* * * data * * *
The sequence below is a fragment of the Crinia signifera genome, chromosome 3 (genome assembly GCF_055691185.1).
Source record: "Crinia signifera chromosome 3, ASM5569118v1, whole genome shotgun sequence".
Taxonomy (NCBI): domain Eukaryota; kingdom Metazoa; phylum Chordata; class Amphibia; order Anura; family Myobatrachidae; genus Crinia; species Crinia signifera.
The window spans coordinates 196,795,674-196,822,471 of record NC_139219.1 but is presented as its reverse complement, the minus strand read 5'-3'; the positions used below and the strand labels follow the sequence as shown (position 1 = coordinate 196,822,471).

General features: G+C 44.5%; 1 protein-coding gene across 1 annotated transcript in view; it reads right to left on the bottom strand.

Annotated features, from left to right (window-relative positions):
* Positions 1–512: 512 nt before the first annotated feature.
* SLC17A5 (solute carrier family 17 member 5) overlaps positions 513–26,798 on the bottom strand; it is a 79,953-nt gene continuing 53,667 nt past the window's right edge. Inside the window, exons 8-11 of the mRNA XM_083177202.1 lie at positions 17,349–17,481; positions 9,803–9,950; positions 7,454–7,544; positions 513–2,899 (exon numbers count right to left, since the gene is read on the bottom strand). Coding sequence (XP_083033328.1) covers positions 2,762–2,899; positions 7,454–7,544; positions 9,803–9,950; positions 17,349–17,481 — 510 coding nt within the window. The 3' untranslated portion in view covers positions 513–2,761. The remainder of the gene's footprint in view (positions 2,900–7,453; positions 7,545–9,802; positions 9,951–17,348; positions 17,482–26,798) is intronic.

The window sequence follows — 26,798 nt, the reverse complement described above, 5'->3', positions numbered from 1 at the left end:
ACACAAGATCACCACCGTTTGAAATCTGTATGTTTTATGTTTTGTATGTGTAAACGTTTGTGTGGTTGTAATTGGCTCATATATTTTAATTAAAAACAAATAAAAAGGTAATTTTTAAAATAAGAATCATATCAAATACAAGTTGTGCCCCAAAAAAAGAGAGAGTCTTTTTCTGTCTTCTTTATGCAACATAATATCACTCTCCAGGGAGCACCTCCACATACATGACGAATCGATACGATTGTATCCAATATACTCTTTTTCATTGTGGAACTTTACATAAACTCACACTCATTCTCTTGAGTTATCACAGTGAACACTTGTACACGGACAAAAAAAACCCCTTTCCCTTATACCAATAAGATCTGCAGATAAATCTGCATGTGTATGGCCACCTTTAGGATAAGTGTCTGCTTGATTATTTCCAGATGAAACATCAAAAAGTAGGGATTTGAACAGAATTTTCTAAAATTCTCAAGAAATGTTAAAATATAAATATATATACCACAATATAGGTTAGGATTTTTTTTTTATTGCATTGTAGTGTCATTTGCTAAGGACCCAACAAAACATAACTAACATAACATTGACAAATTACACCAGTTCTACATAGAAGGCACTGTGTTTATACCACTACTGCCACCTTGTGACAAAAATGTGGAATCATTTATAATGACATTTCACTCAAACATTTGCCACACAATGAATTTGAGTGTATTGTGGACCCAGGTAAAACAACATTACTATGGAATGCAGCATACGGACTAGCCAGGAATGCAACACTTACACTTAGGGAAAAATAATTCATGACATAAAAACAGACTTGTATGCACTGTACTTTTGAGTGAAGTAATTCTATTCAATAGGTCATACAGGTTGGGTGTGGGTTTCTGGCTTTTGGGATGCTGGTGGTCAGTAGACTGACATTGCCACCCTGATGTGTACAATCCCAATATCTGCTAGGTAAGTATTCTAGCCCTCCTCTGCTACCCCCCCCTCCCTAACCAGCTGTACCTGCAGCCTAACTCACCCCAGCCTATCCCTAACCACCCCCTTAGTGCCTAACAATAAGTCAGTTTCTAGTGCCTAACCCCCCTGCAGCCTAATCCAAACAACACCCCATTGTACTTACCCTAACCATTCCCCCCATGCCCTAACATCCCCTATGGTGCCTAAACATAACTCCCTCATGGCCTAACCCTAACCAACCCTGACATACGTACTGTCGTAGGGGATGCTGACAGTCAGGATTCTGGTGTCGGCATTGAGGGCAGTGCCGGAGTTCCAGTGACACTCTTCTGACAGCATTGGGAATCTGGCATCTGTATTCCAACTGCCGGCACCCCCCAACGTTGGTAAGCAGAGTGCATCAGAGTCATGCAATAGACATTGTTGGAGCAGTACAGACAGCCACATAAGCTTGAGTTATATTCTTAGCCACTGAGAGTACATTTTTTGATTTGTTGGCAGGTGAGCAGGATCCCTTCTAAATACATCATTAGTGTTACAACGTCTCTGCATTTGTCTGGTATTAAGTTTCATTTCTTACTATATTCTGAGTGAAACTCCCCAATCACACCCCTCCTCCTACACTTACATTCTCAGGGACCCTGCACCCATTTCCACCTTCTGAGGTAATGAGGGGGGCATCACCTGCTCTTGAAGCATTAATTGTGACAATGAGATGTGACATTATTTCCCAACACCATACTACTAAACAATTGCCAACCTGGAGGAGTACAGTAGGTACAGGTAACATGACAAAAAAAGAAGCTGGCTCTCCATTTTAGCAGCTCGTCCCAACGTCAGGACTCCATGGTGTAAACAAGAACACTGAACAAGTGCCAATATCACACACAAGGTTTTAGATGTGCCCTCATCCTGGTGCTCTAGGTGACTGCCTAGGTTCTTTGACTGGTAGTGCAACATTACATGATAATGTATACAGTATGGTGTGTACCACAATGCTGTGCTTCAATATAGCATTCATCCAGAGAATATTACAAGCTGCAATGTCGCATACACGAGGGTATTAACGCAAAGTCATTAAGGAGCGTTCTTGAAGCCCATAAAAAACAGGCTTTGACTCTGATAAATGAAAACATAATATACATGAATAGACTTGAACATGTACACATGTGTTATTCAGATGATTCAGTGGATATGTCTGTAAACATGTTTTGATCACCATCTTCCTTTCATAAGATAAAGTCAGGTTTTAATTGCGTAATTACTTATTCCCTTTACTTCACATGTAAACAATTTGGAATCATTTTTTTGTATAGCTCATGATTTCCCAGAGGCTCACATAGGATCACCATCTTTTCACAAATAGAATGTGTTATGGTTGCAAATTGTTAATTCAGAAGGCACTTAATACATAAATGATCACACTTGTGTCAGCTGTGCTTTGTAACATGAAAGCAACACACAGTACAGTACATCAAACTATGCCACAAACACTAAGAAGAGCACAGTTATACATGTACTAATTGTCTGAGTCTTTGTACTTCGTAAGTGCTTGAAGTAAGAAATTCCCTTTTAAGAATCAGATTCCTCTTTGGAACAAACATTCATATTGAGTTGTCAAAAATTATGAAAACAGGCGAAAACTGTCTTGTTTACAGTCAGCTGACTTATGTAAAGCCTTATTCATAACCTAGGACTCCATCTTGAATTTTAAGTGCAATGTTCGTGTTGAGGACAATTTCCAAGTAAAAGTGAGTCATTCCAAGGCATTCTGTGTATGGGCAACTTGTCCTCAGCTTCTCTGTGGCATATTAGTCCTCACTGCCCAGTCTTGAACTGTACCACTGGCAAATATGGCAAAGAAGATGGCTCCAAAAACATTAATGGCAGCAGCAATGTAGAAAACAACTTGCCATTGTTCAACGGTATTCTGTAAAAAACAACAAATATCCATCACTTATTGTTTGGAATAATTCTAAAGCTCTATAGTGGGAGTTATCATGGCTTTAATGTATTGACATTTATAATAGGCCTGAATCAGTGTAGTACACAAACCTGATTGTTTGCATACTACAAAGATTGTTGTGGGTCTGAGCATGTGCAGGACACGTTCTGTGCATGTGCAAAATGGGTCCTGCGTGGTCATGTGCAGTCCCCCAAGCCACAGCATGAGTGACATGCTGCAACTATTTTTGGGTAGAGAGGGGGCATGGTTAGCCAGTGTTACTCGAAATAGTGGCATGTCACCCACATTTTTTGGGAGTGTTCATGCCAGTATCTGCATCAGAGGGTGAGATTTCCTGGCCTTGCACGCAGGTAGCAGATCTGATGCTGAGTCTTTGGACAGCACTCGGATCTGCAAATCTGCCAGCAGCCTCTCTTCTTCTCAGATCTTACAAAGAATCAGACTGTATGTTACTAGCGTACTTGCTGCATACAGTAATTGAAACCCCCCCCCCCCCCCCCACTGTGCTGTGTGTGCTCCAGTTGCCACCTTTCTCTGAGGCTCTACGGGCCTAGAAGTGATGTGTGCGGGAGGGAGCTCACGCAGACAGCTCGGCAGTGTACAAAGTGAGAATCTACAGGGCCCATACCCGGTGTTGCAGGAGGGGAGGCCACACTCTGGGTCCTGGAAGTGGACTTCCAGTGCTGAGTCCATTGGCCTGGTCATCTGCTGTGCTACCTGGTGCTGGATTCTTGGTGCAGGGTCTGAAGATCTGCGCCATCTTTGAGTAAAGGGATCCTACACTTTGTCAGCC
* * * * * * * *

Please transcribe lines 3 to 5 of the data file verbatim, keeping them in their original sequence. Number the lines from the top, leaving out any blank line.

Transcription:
Taxonomy (NCBI): domain Eukaryota; kingdom Metazoa; phylum Chordata; class Amphibia; order Anura; family Myobatrachidae; genus Crinia; species Crinia signifera.
The window spans coordinates 196,795,674-196,822,471 of record NC_139219.1 but is presented as its reverse complement, the minus strand read 5'-3'; the positions used below and the strand labels follow the sequence as shown (position 1 = coordinate 196,822,471).

General features: G+C 44.5%; 1 protein-coding gene across 1 annotated transcript in view; it reads right to left on the bottom strand.